Paraprosdokian (pair-uh-prahz-DOHK-ee-in) is a figure of speech wherein a sentence or phrase takes an unexpected twist, leading to a surprising—and often humorous—ending. Paraprosdokians use the element of surprise to upend audience expectations and create a humorous or dramatic effect.
Paraprosdokian is a relatively recent word. The term is new enough that, while it has a presence online in Urban Dictionary, it’s not included in most standard dictionaries. The word is composed of the Greek para, meaning “beyond,” and prosdokia, meaning “expectation.”
Why Writers Use Paraprosdokians
Because the latter half of a paraprosdokian is surprising and unexpected, the figure of speech forces readers to reinterpret the beginning of the phrase. This element of surprise is particularly useful for comedic and satiric effect. Paraprosdokians engage the audience, keeping them attentive and entertained.
The Comedic Uses of Paraprosdokians
Because of the bewilderment created by this literary device’s unexpected semantic twists, this figure of speech is generally seen in comedy.
Comedians known for one-liners tend to use paraprosdokians. For example:
- Dave Chappelle: “Every black American is bilingual—we speak street vernacular and we speak ‘job interview.’”
- C. Fields: “Philadelphia, wonderful town. I spent a week there one night.”
- Mitch Hedberg: “I haven’t slept for ten days, because that would be too long.”
- Oscar Levant, on his morning routine: “The first thing I do is brush my teeth and sharpen my tongue.”
- Groucho Marx: “Outside of a dog, a book is a man’s best friend. Inside of a dog it’s too dark to read.”
- Dimitri Martin: “I saw a sign that said ‘Watch for children’ and I thought, ‘That sounds like a fair trade.’”
- Joan Rivers: “I was born in 1962. And the room next to me was 1963.”
- Will Rogers: “I don’t belong to an organized political party. I’m a Democrat.”
- Henry Youngman: “Take my wife—please!”
- Steven Wright: “On the other hand, you have different fingers.”
Paraprosdokians in Other Media
Paraprosdokians are not limited to comedic one-liners. They can be used in a variety of situations.
British Prime Minister Winston Churchill put paraprosdokians to good use, including in his assessment of Americans: “You can always count on the Americans to do the right thing—after they have tried everything else.”
Churchill didn’t always use paraprosdokians for humorous effect. His famous remark “If you are going through hell, keep going” uses its surprising semantic twist to inspire his audience.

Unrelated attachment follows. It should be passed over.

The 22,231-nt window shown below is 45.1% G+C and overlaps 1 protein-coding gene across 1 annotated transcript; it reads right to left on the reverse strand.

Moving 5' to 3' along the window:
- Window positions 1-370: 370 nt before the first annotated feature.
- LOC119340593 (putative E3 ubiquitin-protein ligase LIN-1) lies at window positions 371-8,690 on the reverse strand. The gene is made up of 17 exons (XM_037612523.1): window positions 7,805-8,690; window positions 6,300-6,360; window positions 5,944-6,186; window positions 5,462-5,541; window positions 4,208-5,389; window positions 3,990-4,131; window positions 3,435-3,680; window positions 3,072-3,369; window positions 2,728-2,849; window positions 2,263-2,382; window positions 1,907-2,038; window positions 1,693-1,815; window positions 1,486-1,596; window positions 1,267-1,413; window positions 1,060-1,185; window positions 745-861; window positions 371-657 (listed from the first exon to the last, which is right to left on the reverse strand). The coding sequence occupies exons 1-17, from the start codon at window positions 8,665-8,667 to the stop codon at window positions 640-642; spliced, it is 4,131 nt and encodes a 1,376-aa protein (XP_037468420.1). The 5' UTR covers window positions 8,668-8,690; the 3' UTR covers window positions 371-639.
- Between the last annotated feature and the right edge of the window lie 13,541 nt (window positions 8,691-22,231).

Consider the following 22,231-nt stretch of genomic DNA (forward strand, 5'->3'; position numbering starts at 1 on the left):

Paraprosdokians are prevalent in television shows. For example, in the episode “Much Apu About Nothing” of the long-running cartoon show The Simpsons, Homer Simpson uses the literary device when he says, “If I could just say a few words . . . I’d be a better public speaker.”
Comedian Steven Colbert frequently relied on paraprosdokians in his satiric news show The Colbert Report. For instance, he says in one episode, “If I am reading this graph correctly—I would be very surprised.”
Like TV shows, movies often employ paraprosdokians. In Bruce Almighty, Jim Carrey’s character says, “Behind every great man, there’s a woman rolling her eyes.”
In the 2015 Marvel movie Avengers: Age of Ultron, when giving directions to his superhero teammates, Captain America says, “If you get hurt, hurt ‘em back. If you get killed . . . walk it off.”
Examples of Paraprosdokians in Literature
1. Douglas Adams, The Hitchhiker’s Guide to the Galaxy
In Chapter Three of Adams’s comedic novel, he describes alien ships preparing to destroy Earth by saying:
The ships hung in the sky in much the same way that bricks don’t.
This humorous use of paraprosdokian both entertains the reader and sets up the ships’ impending landing.
2. Dorothy Parker, “Unfortunate Coincidence”
Parker’s famous poem reads, in its entirety:
By the time you swear you’re his,
Shivering and sighing,
And he vows his passion is
Lady, make a note of this:
One of you is lying.
Parker employs paraprosdokian in her last couplet. The short poem has been describing what appears to be a romantic situation where two lovers have declared their feelings for each other. However, Parker reverses this situation with her final two lines.
3. Fran Lebowitz, “Digital Clocks and Pocket Calculators: Spoilers of Youth”
In this essay from the comedic collection The Fran Lebowitz Reader, Lebowitz upends her reader’s expectations by saying:
Any child who cannot do long division by himself does not deserve to smoke.
This is an excellent use of paraprosdokian, as the unexpected reference to smoking at the end creates a great comedic effect.
4. Richard Siken, “Litany in Which Certain Things Are Crossed Out”
Near the end of Richard Siken’s long dramatic poem, he writes:
…We clutch our bellies
and roll on the floor….
When I say this, it should mean laughter,
This is a rare example of a paraprosdokian being used for dramatic effect. The poem explores the end of a romantic relationship, and the paraprosdokian “…it should mean laughter, / not poison” shocks the reader. The surprise is the concept of being poisoned, even if it is presented while simultaneously being negated.
Further Resources on Paraprosdokians
Goodreads has a wonderful list of Groucho Marx quotes, most of which are paraprosdokians.
Veteran Toastmaster Mick Coventry presents many great examples of paraprosdokians in this video for The Renaissance Speakers Toastmasters organization.
Daniel Levin Becker explores the rapper Fabolous’s use of a risqué paraprosdokian in his review of the song “I’m Raw” for The Believer magazine.